Louise Levene

The joy of kabuki

It’s a long climb up the 1,368 steps to the Shinto shrine at Kotohira. Many of the pilgrims are making comfort stops at the countless teahouses that line the route, but other worshippers break their journey at Kanamaru-za, the oldest surviving kabuki theatre in Japan. A middle-aged man in Barbara Cartland war paint, heavy black

The magic of Les Ballets Trockadero de Monte Carlo

Drag isn’t what it was. Pantomime dames, character actors and any number of sketch-show comedians had fun dressing up as harridans or movie stars (check out Benny Hill’s unforgettable Elizabeth Taylor) but those old-school travesti turns have been out-camped by a more unsettling performance style that women are finding increasingly hard to take. Directors and

Some like it hot | 14 March 2019

Blame Kenneth MacMillan. The great Royal Ballet choreographer of the 1960s, 70s and 80s was convinced that narrative dance could and should extend its reach beyond boy meets sylph and began wrestling with heavyweight essay subjects such as the fall of the Austro-Hungarian empire (Mayerling) or the last of the Romanovs (Anastasia). And now look:

Big in Japan

An early morning in late November in the peaceful glades that surround an ancient temple complex. A Shinto priest in sombre silks slips through a sliding door; a maple leaf catches the breeze. Suddenly, the silence is broken by the crunching thwack as two 400lb slabs of prime meat collide. It is the 15th and

Stranger danger

Like it or not, provincial ballet audiences love a story they can hum and any director planning to tour a swan-light, sugar plum-free menu has always done so at their peril. Tchaikovsky isn’t compulsory: a really well-known story, however undanceable, can usually do decent business (Northern Ballet’s extremely silly Three Musketeers is a reliable granny-magnet).

Divine comedy | 27 September 2018

‘Ballet is woman’ insisted George Balanchine, but ballet can also be a big man in a dress as any fan of Les Ballets Trockadero de Monte Carlo will testify. The Trocks began life in 1974, dancing for a select few in pop-up performance spaces in Manhattan, but the troupe’s irresistible blend of low comedy and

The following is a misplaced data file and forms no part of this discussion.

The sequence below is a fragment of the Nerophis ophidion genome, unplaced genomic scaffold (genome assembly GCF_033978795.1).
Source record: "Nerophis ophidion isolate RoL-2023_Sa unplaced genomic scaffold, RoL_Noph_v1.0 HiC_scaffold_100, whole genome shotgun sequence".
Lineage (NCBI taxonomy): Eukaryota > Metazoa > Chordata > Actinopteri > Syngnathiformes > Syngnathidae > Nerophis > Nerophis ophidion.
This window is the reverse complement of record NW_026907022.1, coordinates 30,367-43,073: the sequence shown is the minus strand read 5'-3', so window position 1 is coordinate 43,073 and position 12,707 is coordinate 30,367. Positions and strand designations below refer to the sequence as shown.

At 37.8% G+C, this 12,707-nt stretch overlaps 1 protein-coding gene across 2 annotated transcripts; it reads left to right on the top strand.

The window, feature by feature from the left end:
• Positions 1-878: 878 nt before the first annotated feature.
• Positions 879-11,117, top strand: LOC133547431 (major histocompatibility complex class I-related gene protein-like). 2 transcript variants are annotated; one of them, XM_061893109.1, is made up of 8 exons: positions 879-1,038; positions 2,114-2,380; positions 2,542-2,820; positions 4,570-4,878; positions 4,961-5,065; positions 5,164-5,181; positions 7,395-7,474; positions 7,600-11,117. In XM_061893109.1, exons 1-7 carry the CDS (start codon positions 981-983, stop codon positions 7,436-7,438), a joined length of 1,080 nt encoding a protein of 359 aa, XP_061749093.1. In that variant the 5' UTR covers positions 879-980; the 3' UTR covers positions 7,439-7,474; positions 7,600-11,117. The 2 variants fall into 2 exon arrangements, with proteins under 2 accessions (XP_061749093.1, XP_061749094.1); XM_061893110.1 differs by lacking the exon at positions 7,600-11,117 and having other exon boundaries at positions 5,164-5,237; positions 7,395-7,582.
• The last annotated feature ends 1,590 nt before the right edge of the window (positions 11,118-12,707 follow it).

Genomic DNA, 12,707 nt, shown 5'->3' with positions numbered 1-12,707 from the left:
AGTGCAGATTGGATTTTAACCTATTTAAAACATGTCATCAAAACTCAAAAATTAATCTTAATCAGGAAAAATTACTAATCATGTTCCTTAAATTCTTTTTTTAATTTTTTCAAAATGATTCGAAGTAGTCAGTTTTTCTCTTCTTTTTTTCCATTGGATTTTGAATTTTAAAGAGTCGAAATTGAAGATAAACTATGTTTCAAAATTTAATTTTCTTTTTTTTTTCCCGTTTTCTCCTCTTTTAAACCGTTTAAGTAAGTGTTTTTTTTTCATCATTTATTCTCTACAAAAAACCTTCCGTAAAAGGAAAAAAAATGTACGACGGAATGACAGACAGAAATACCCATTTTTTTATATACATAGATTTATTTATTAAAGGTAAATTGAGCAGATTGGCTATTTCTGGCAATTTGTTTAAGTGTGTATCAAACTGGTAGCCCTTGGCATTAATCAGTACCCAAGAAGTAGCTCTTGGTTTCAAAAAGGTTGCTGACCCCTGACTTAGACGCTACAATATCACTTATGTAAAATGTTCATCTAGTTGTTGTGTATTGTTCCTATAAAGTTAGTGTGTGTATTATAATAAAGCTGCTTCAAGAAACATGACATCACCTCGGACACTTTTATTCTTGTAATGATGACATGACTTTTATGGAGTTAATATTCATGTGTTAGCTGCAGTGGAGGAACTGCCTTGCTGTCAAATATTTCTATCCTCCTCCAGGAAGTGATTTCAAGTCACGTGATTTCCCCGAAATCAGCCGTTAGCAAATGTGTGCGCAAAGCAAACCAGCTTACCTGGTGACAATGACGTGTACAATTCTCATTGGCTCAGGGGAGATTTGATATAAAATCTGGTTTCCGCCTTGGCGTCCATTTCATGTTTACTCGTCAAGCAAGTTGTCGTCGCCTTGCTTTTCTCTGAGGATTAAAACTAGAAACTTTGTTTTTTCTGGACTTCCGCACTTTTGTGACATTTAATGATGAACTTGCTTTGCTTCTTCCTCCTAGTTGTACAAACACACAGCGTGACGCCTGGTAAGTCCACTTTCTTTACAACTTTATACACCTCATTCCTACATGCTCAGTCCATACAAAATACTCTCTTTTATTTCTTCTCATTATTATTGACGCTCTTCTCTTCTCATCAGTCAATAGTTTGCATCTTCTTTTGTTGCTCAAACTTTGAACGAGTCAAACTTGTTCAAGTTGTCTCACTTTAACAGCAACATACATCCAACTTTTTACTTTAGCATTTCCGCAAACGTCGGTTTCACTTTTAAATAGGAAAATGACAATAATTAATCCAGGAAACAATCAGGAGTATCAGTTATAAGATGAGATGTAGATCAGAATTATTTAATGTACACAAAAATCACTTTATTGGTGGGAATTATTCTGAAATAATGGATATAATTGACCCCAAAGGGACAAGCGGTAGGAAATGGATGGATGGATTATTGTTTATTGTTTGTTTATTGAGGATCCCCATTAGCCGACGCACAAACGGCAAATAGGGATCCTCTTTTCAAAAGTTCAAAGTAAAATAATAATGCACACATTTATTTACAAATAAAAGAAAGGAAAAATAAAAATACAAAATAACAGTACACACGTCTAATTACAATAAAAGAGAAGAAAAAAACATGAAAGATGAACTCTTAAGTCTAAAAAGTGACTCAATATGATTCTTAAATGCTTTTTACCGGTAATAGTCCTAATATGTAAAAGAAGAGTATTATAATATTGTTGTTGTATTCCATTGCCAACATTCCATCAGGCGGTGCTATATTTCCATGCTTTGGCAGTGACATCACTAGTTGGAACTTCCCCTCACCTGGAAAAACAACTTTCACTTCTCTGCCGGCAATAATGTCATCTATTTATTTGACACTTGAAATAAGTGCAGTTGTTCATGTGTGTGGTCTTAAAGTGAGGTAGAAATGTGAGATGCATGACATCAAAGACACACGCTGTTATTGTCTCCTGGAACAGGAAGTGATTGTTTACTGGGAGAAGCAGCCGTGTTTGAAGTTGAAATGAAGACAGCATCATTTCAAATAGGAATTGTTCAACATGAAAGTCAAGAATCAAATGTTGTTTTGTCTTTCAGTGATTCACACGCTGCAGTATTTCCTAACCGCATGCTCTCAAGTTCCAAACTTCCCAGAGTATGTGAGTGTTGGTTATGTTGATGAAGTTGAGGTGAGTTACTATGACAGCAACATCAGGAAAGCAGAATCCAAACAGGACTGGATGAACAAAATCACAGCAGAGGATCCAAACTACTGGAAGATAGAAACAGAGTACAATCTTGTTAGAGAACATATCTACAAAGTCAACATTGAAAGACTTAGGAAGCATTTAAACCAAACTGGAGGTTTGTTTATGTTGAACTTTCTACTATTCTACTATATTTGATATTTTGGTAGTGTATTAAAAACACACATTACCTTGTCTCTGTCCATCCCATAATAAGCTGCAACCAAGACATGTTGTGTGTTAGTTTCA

Wings of desire | 24 May 2018

The Royal Ballet’s 2016 Frankenstein was a masterclass in how not to make narrative dance and the news that Liam Scarlett had been chosen to spring-clean and ‘reimagine’ Swan Lake had many balletomanes reaching for the smelling salts (it doesn’t take much, to be honest). It was sighs of relief and trebles all round when

Feet first

Fire up YouTube on the iPad, tap in ‘tap’, then wave goodbye to the rest of your day: clip after clippety-clip of the best and brightest stars rattling out impossible rhythms: Fred Astaire dancing on the ceiling; Fayard and Harold Nicholas taking the stairs one split jump at a time; Gene Kelly singing (and dancing)

A Manon to remember

The Shaolin monks are no strangers to the stage. Their home in Dengfeng is a major stop on the Chinese tourist trail and their lives of quiet contemplation (and shouty martial arts practice) are regularly punctuated by spells on the international circuit with Kung Fu extravaganzas like Wheel of Life and Shaolin Warriors. Quite how

Queen of flamenco

A frail old woman sits alone on a chair on a darkened stage. There are flowers in her hair. She closes her eyes and the small, wrinkled hands begin to clap. The rhythm seems simple at first but her feet take up the beat, deconstructing it, multiplying it, embroidering it into fresh miracles of speed

Wronged women

A bumper fortnight for Covent Garden florists thanks to a 20th-anniversary flower shower for the Royal Ballet’s Marianela Nunez and bales of bouquets to mark major debuts by new(ish) principals Francesca Hayward and Yasmine Naghdi. Giselle, the timid village beauty whose ghost returns to forgive her duplicitous lover, was never an obvious vehicle for Nunez’s

Her big, fat Highland wedding

Gurn loves Effy, Effy is engaged to James but James is away with the fairies: a recipe for love tragedy. Tamara Rojo’s English National Ballet hasn’t danced August Bournonville’s La Sylphide since 1989 (before most of today’s dancers were born or thought of). The easy elevation and unshowy brilliance of the Danish style do not

Second life

You can pay homage to a ballet classic or you can tear it up and reinvent it. Both approaches were on offer in London a fortnight ago: a revival of Frederick Ashton’s Sylvia, set to Léo Delibes’s 1876 score, and a Swan Lake from Michael Keegan-Dolan that ditches Tchaikovsky, tutus and toe shoes and relocates

Ill wind

A kindly cowboy, an East Coast bride, adultery, murder and madness. The Wind, Dorothy Scarborough’s 1925 Texas gothic novel (and Sjöström/Gish movie), offers rich pickings for dance narrative and was selected by Arthur Pita for his Covent Garden main stage debut. What could possibly go wrong? Pita has made some terrific dance dramas — notably